Just another example of my long held belief, that although IT stuff is built on the shoulders of all our predecessors. Real advances are made by individuals or very very small teams.

    1. ArthurHH
      Thumb Up

      Re: Altogether Now

      @Altogether Now

      "Real advances are made by individuals or very very small teams."

      As are all things useful.

      My long held belief over the span of 50 years in IT.

      As a project manager my boss contributing more headcount was a bad thing, slowing the project down rather than accelerating progress.

  7. Graham Marsden
    Coat

    As soon as I read the subject line...

    ... I was thinking "Yeah, but how long before the first kitten pic was posted?"

    (Followed by "I bet it was after the first porn appeared...!")

    1. Michael Wojcik Silver badge

      Re: As soon as I read the subject line...

      I don't believe anyone's identified the first, but general consensus is that the "cat macro" phenomenon became widespread in 2005. So we're somewhere around the tenth anniversary of Caturday and Lolcats.

  8. Hawkeye Pierce

    Over 4 billion web pages?

    Well yes, there are over 4 billion web pages...

    ... but as Google index over 40 billion and they only index a small percentage of the Internet, I'm not sure what you were actually trying to say?

    1. Pen-y-gors Silver badge

      Re: Over 4 billion web pages?

      I wondered about that - an average of 4 pages per website seems a tad on the low side...

      1. Sykobee

        Re: Over 4 billion web pages?

        Oddly enough, with the rise of single-page javascript web applications the number of "pages" per website is dropping over time... although the amount of information shown via them continues to rise.

        Indeed the biggest barrier of single page web apps is the fact that a full page reload makes it easy to cycle even more adverts into our eyes. Which means reloading loads of mostly-unchanging content each page reload and worse, reinitialising a load of javascript.

        For example, this website could be a single page webapp (online article viewer) with most top-links being filters, and the stuff on the right being direct links to articles (again, presented by the webapp). The only other pages would be the mostly static stuff linked in the footer.

        1. Michael Wojcik Silver badge

          Re: Over 4 billion web pages?

          with the rise of single-page javascript web applications the number of "pages" per website is dropping over time

          Yes, one problem is that the metric for "web page" is not well-defined. Static pages are easy enough to count (conceptually), but as you say they're increasingly rare. Do you count distinct URLs that produce distinct resources, as measured by their output? Even if you screen out obvious "error pages", though, there are link-farming sites that generate pages for any URL; you have to screen that crap out too. And then you have to deal with the dynamic content (like ads and "personalized" content) that differs between retrievals of the same resource, as named by a given URL.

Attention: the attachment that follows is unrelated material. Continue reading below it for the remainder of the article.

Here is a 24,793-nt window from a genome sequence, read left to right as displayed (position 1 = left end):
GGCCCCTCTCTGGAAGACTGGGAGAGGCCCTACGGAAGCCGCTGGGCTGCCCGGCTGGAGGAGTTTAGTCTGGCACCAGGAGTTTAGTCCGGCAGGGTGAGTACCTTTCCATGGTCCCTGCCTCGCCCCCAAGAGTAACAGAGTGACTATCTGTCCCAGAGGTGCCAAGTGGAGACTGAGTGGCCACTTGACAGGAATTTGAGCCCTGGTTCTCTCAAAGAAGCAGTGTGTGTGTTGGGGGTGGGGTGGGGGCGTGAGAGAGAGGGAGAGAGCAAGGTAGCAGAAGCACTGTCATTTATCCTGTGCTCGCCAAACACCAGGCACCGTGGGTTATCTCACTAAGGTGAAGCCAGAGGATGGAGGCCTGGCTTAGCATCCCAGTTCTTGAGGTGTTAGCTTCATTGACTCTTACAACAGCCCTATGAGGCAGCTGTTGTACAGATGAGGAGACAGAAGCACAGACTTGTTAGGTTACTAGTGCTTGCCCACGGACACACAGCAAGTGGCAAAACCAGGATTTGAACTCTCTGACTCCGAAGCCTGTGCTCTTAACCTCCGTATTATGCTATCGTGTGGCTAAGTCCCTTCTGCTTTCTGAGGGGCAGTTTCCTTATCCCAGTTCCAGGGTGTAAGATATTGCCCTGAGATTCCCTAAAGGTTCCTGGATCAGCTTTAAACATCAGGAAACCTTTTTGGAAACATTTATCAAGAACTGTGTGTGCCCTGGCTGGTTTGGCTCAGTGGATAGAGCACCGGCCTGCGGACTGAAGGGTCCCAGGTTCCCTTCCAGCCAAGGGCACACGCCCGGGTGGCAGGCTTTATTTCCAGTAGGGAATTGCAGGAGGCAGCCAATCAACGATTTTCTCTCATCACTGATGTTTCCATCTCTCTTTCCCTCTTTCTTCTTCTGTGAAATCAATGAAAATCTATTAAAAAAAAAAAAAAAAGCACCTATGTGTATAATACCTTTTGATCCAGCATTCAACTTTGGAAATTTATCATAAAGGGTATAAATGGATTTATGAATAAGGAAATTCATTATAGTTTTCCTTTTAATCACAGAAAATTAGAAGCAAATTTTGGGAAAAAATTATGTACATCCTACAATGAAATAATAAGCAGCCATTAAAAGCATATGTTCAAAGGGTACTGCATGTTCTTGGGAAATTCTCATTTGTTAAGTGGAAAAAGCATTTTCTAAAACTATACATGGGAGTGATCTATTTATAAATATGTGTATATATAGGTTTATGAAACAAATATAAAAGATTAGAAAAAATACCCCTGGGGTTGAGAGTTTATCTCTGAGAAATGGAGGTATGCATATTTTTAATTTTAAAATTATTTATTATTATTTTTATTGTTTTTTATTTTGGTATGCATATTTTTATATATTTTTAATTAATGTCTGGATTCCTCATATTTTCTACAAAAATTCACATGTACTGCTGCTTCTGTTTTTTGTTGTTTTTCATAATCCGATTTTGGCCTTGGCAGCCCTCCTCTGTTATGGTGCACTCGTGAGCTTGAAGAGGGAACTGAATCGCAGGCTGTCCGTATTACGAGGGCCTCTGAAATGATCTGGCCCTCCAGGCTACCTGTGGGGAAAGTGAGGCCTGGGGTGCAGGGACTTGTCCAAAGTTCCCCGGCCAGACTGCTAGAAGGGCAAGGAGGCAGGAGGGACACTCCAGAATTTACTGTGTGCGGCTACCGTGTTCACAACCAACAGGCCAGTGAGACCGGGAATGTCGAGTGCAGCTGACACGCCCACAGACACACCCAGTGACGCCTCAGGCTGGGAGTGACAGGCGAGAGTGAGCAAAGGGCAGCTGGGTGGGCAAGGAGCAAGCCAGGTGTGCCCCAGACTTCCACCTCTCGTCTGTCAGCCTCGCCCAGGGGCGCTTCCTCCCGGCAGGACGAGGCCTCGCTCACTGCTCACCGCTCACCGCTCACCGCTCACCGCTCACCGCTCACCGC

So really all these "X pages on the web" figures are just pulled out of the air.

          In any case, what does it matter? Milton is said to have read every book available to him in English, French, Latin, and Hebrew (I think that's the list). No one today can possibly read a sizable fraction of all the web pages available in a single language. There's more out there than any one of us will ever see. Exactly how much is irrelevant for most purposes.

          Now, if you're, say, trying to archive the web, it's of some interest (as are all those issues above with dynamic content). But for ordinary punters? Just make up a big number. I say there are 46827356492 web pages, as of right ... now.

  9. ZSn

    Straight glass or handle?

    As a student I was working just down the corridor from him in December that year. I remember one of the computer students going on about how a new service to rival ftp and gopher was being created. I ignored her and concentrated on my experiment and the beers from restaurant 1 (is *that* barman still there?). Another world shattering event that I managed to be near and completely ignore.

    He may have wanted only text - but the first thing that went on it was pornography. The first site that I actually saw was over the shoulder of a high energy physicist a year later and it was showing a lady doing something unmentionable with a beer glass - prompting the comment from a fellow female student: 'at least she didn't try that with a glass with a handle on it'.

    1. Little Mouse

      Re: Straight glass or handle?

      a lady doing something unmentionable with a beer glass

      Was she drinking Fosters?

    2. allthecoolshortnamesweretaken

      Re: Straight glass or handle?

      And Star Trek pics. Hard to say which was uploaded first, but in the early 90ies at least 90% of the pics on 'the net' were porn or Star Trek (and a few that were both, IIRC). The cat pictures are so 'Web 2.0'...

  10. David Webb

    Goodness

    One man, one idea, one project, billions of people benefiting. Sir Tim should be awarded a Nobel prize every single year for the rest of his life.

    1. Sykobee

      Re: Goodness

      Yeah, but he also enabled the Daily Mail Comments Pages.

    2. Yes Me Silver badge

      Re: Goodness

      Actually, two men (TimBL and Robert Cailliau), and iirc a woman actually wrote the first browser.